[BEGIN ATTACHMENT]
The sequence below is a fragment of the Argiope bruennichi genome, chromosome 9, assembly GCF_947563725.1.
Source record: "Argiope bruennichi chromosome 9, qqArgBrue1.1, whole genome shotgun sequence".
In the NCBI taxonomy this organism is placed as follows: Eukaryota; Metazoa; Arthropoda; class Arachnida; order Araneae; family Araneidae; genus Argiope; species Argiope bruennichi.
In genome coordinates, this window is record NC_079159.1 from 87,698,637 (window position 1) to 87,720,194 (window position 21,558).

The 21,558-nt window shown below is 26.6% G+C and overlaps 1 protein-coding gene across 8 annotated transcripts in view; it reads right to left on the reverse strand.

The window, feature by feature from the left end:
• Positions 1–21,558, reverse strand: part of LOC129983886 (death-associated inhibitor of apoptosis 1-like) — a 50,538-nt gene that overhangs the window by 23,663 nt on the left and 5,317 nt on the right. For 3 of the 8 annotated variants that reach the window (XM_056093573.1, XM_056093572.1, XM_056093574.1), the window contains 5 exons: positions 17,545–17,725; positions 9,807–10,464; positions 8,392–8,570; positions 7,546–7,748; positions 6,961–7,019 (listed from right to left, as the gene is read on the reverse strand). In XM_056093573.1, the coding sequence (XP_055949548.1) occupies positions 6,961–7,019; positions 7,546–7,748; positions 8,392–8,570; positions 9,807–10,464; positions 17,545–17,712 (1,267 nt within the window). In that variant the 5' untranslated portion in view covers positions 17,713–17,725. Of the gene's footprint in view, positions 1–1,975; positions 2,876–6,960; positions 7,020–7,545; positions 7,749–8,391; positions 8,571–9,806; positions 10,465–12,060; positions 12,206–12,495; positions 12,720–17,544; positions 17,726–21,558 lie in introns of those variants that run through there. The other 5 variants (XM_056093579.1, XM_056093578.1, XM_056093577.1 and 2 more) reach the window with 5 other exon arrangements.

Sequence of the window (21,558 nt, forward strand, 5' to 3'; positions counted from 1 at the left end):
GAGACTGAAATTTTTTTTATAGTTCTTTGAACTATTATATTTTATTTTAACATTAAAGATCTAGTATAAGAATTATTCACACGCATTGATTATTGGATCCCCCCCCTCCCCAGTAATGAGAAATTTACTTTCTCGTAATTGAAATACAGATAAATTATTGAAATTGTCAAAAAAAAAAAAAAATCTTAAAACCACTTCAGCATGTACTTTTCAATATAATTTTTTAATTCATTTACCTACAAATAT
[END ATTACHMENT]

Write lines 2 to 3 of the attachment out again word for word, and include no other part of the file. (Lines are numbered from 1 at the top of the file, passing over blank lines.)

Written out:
Source record: "Argiope bruennichi chromosome 9, qqArgBrue1.1, whole genome shotgun sequence".
In the NCBI taxonomy this organism is placed as follows: Eukaryota; Metazoa; Arthropoda; class Arachnida; order Araneae; family Araneidae; genus Argiope; species Argiope bruennichi.